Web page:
Koch James V. (2008). Â« The multifurcation of american higher education Â». En ligne : <http://www.jamesvkoch.c ... AN_HIGHER_EDUCATION.doc> (consultĂ© le 27 janvier 2009).
Added by: AgnĂ¨s Cavet (27 Jan 2009 10:59:06 Europe/Paris) Last edited by: AgnĂ¨s Cavet (08 Feb 2009 21:45:23 Europe/Paris)
|Resource type: Web Article
BibTeX citation key: Koch2008a
|Categories: Enseignement supĂ©rieur
Keywords: marchĂ© de l'Ă©ducation
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|URLs http://www.jamesvk ... GHER_EDUCATION.doc|
"Like the proverbial swan that appears to be gliding smoothly and effortlessly across a lake, higher education in the United States usually is portrayed by leading American media as sailing in reasonably calm, if not placid waters. Record enrollments and torrents of applications, billion dollar fund-raising campaigns and research breakthroughs---these are the triumphant staples of major coverage of higher education today.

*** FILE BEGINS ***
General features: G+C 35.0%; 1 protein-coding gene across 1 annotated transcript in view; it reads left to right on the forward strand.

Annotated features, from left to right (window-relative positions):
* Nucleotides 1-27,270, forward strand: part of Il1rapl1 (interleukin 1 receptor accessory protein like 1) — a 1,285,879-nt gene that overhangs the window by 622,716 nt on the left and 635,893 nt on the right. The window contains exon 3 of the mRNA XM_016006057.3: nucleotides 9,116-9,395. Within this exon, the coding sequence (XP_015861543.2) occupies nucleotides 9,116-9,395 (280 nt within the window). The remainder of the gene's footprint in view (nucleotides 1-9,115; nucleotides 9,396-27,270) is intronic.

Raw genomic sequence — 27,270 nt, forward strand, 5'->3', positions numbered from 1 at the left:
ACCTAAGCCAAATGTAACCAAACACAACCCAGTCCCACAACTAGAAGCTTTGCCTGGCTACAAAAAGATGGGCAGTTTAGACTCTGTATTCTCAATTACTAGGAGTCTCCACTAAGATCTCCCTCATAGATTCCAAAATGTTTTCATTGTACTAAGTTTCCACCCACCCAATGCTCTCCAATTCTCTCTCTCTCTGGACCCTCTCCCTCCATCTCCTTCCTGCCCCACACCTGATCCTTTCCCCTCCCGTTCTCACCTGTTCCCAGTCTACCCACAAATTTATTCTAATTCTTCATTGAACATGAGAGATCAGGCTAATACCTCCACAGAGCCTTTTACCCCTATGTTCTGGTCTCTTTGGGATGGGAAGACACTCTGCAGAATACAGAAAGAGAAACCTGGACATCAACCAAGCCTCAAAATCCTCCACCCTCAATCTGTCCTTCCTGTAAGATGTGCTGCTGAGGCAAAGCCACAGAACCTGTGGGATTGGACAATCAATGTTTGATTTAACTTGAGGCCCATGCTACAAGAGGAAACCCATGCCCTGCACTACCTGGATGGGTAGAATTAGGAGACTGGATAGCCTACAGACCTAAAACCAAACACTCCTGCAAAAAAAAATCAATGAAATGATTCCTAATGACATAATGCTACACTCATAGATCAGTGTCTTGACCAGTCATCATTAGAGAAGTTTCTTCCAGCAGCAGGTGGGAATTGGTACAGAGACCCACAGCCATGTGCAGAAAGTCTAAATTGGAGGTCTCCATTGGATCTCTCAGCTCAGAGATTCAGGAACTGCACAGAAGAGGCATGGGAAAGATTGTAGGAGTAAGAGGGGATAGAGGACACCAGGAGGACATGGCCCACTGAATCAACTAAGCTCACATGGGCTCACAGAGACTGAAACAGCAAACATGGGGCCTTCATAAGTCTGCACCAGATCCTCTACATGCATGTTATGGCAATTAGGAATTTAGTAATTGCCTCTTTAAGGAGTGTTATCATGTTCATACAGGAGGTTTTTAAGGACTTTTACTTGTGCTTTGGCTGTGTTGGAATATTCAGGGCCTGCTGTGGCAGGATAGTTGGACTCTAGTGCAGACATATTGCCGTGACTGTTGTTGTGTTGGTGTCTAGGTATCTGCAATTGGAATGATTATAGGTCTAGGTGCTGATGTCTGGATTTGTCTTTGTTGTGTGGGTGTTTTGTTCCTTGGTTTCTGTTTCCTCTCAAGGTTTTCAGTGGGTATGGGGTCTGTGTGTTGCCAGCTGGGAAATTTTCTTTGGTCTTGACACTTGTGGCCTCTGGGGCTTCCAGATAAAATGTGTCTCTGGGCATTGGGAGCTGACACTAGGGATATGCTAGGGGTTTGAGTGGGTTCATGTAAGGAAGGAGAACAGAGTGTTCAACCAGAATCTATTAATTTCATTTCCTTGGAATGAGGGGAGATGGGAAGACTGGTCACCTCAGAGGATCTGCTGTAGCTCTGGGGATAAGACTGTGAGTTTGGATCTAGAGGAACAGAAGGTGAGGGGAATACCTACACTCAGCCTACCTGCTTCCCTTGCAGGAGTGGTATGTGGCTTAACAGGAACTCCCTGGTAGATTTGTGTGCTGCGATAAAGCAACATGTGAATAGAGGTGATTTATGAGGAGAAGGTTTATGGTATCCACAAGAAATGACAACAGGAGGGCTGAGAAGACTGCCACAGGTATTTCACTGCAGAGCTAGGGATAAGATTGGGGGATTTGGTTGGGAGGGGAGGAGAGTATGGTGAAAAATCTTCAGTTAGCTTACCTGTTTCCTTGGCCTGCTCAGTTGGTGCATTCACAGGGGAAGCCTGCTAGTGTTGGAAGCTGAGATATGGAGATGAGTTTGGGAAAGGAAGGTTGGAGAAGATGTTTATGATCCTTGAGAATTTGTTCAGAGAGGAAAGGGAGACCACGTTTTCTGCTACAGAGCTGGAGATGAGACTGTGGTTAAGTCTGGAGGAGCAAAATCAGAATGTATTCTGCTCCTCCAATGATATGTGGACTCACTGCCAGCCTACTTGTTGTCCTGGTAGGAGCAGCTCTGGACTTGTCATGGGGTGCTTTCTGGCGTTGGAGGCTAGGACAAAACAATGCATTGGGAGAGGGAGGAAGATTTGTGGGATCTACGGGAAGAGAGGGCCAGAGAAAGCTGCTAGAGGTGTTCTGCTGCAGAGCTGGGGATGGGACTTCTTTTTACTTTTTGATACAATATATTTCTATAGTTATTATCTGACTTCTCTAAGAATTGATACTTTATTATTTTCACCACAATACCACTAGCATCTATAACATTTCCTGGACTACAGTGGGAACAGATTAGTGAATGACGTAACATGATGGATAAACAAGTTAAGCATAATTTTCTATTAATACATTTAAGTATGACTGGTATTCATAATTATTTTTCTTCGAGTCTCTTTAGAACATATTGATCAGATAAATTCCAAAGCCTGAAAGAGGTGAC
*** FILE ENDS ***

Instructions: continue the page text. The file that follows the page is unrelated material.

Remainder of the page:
True, the media occasionally tut-tut about the odd malefactor in intercollegiate athletics or student financial aid. And, occasionally one encounters a story about an â€śunconventionalâ€·0i0k0i0n0d0x student who is a single parent and works a full-time job. Nevertheless, mainstream media coverage of higher education emphasizes the success stories of prestigious institutions, the strenuous competition of high school seniors to gain admission to those prestigious institutions and a healthy serving of big-time intercollegiate athletics. The picture the media paint is one of prosperity and success in an industry that in economic terms is characterized by excess demand for its products. Substantially absent from this portrait is the ferment and segmentation of higher education that actually has occurred in the United States in recent decades."
Added by: AgnĂ¨s Cavet Last edited by: AgnĂ¨s Cavet